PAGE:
I love to garden! Spending the late afternoons and evenings with my girls, connecting with each other and getting closer to nature is one of my favorite past times. Some years, I go all out and plant a little bit more than I perhaps need to, but I always find ways to deal with the abundance when harvest time comes around to enjoy the fruits of my labor throughout the year.
This year, my passion has been for peppers, and I have a wide variety of these delicious, nutrient-rich vegetables growing throughout my garden. And I know just what I’m going to do with them come harvest time! Let me introduce you to my “famous” pepper jelly! Trust me, when you get a taste of this, you might get a bit overzealous with your pepper plants this year too.
Even if you aren’t as avid a gardener as I am, you can find a wide variety of fun peppers at the local farmer’s market to give this fantastic pepper jelly recipe a try.
Homemade Pepper Jelly Recipe
- 2 cups peppers
- 3 cups organic raw sugar
- ¼ cup apple cider vinegar
- 1 box pectin (such as Sure-Jell®) or 1/2 cup apple liquid pectin (directions to follow)
- Stevia: 1 cup for every 3 cups
- Honey: ¾ cup for every 1 cup
- Agave: ¾ cup for every 1 cup
- Fruit juice: ½ cup for every cup
- Sugar/Stevia: ½ cup sugar and 1/8 cup Stevia
Liquid Pectin substitute:
Fruits contain a fair amount of pectin, with apples being the highest pectin-containing fruit of them all. In fact, Granny Smith apples (or a tart variety) would be the best option over a sweet apple for this pepper jelly recipe. Since you will be straining the juice from the apple, you do not need to core the apples.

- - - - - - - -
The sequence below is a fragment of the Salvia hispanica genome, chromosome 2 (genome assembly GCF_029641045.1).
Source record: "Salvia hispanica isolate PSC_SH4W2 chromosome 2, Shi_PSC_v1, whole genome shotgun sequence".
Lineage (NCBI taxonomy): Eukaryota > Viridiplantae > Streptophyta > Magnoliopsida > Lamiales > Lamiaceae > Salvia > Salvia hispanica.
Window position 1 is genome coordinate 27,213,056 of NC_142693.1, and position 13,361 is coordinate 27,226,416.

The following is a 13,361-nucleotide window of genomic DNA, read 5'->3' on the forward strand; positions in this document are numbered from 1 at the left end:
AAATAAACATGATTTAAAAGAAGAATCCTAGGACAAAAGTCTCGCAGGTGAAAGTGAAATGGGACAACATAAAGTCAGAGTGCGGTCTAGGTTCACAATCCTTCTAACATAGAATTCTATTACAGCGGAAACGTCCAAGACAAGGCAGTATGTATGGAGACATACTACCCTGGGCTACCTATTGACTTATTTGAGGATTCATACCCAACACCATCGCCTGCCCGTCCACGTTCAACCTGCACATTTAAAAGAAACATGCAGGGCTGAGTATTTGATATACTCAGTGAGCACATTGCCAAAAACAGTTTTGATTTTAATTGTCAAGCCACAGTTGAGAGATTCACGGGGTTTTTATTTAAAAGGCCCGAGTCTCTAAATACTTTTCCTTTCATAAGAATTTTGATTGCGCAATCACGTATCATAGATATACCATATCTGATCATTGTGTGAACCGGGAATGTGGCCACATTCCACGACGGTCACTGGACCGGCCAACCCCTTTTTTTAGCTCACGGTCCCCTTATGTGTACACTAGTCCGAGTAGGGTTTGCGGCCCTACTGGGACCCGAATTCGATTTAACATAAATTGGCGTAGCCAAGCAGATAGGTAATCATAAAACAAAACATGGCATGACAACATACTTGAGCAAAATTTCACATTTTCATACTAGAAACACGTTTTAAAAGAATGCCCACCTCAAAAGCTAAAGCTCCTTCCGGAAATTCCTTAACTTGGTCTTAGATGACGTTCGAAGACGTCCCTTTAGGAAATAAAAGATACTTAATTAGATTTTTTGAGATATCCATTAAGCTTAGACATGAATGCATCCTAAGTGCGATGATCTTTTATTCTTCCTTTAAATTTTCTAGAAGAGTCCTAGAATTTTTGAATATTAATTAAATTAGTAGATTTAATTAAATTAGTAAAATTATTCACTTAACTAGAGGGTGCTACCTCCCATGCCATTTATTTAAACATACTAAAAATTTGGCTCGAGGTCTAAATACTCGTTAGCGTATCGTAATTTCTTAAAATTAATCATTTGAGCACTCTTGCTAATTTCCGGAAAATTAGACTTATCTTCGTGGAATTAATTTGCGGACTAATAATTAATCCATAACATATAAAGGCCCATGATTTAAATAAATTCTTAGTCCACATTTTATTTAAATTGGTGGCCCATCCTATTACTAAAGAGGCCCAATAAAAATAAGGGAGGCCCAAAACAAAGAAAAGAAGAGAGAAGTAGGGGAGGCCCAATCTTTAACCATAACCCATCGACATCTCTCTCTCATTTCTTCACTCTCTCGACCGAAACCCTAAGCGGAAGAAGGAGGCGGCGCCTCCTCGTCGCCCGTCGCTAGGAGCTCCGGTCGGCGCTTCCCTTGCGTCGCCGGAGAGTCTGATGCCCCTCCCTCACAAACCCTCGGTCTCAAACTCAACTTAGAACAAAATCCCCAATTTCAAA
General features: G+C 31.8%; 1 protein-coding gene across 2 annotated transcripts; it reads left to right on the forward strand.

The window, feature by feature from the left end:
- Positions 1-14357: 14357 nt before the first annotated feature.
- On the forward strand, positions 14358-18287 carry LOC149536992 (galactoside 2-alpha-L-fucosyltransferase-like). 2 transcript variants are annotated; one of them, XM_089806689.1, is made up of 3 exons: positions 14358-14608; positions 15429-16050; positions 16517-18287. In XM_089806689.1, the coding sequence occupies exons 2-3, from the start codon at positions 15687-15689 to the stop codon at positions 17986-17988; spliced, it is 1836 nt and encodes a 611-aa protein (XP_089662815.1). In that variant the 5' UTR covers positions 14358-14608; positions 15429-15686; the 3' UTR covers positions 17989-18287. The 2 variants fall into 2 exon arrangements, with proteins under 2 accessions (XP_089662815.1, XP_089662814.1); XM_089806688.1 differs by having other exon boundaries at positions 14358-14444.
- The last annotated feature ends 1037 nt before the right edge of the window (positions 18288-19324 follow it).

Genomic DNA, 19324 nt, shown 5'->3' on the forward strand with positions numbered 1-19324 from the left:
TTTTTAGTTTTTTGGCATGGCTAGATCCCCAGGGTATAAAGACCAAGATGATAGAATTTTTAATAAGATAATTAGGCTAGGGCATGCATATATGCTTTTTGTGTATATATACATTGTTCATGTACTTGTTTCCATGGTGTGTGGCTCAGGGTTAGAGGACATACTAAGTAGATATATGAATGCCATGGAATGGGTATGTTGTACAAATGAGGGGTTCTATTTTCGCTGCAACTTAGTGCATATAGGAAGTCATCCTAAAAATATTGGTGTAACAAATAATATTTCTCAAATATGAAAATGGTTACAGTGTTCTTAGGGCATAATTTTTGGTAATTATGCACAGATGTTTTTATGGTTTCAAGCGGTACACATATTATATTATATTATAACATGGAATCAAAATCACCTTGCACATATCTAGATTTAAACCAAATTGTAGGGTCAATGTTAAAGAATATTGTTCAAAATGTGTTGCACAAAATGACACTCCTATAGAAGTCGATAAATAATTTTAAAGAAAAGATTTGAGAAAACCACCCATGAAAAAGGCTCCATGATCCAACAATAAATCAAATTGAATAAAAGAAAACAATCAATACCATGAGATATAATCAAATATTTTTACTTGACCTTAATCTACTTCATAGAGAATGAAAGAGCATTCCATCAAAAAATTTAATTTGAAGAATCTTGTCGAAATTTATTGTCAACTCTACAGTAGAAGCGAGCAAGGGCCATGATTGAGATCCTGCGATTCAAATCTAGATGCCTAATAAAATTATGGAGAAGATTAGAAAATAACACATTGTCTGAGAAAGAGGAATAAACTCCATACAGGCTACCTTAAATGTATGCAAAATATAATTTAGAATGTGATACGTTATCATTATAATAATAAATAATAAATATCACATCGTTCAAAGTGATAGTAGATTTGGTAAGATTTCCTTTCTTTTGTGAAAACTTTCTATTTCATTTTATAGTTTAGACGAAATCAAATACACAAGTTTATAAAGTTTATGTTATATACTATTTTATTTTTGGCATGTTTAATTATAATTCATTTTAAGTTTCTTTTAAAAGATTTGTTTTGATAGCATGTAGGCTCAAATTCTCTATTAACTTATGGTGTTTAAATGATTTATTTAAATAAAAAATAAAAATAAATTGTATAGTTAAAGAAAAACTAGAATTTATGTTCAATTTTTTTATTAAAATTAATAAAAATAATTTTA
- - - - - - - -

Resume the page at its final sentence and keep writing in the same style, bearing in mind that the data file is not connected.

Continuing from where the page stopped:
- 1 quart whole apples
- Enough water to cover the apples
- Bring water to a boil.
- Cut apples into large chunks and add to boiling water.
- Reduce heat and simmer until apples are tender (this can take up to an hour).
- Once apples are completely tender, remove from water.
- In a large bowl, mash apples, collecting all the juice as it’s removed.
- Compost the left over pulp.
- Strain the thick-ish liquid through a cheesecloth. (This is your apple pectin.) *Do not force it through, as it will inevitably push some of the flesh of the apple through. (Although honestly, if this does happen, it is not the end of the world.)
- You won’t need the entire batch of apple pectin for this recipe, so you can freeze or can the remainder for future use.
- Use right around a ¼ cup of the pectin per cup of fruit when making your jellies.
Apple cider vinegar substitutes:
- White vinegar: equal measurement
- Lemon juice: equal measurement
- Lime juice: equal measurement
Homemade Pepper Jelly Recipe: Step-by-Step Directions
Step 1: Boil the jars and lids you are going to use for your finished product.
Alternate method: You can also run your jars through a short cycle in the dishwasher or place jars only (no lids) in a 200-degree F oven for 10 minutes.
Step 2: Pick your peppers. I tend to make several batches of pepper jelly and use a variety of peppers ranging from mild heat to burn your face off heat. Usually the only thing the latter type of pepper jelly recipe is good for is combining with cream cheese and serving as an appetizer with crackers.
Fun fact: When consuming something with higher heat, if you combine it with something higher in fat (e.g., cream cheese), it will reduce the capsaicin, while allowing the flavor of the hot ingredient to still remain.
Step 3: Chop off the tops and rinse the peppers well. Then add peppers to a food processor and blend until finely chopped.
Step 4: I like to remove the mixture and soak up some of the water on paper towels. This would also work with cheesecloth if you have that available.
Step 5: Add peppers to a large pot and bring to a boil.
Step 6: Add sugar (or sugar alternative as mentioned above) and vinegar and continue to boil for 5 – 10 minutes. I like to keep stirring to incorporate all ingredients, and I can also keep an eye on the consistency by stirring. Lastly, add the pectin and continue stirring for roughly 5 minutes.
Step 7: Pour mixture into canning jars and tightly seal. If you made several batches (especially with hotter or more mild peppers), be sure to label them well.
Now, enjoy your pepper jelly!
Whether you follow the original pepper jelly recipe or choose hotter or more mild peppers, you and your family may just find this pepper jelly highly addictive. Don’t say you haven’t been warned!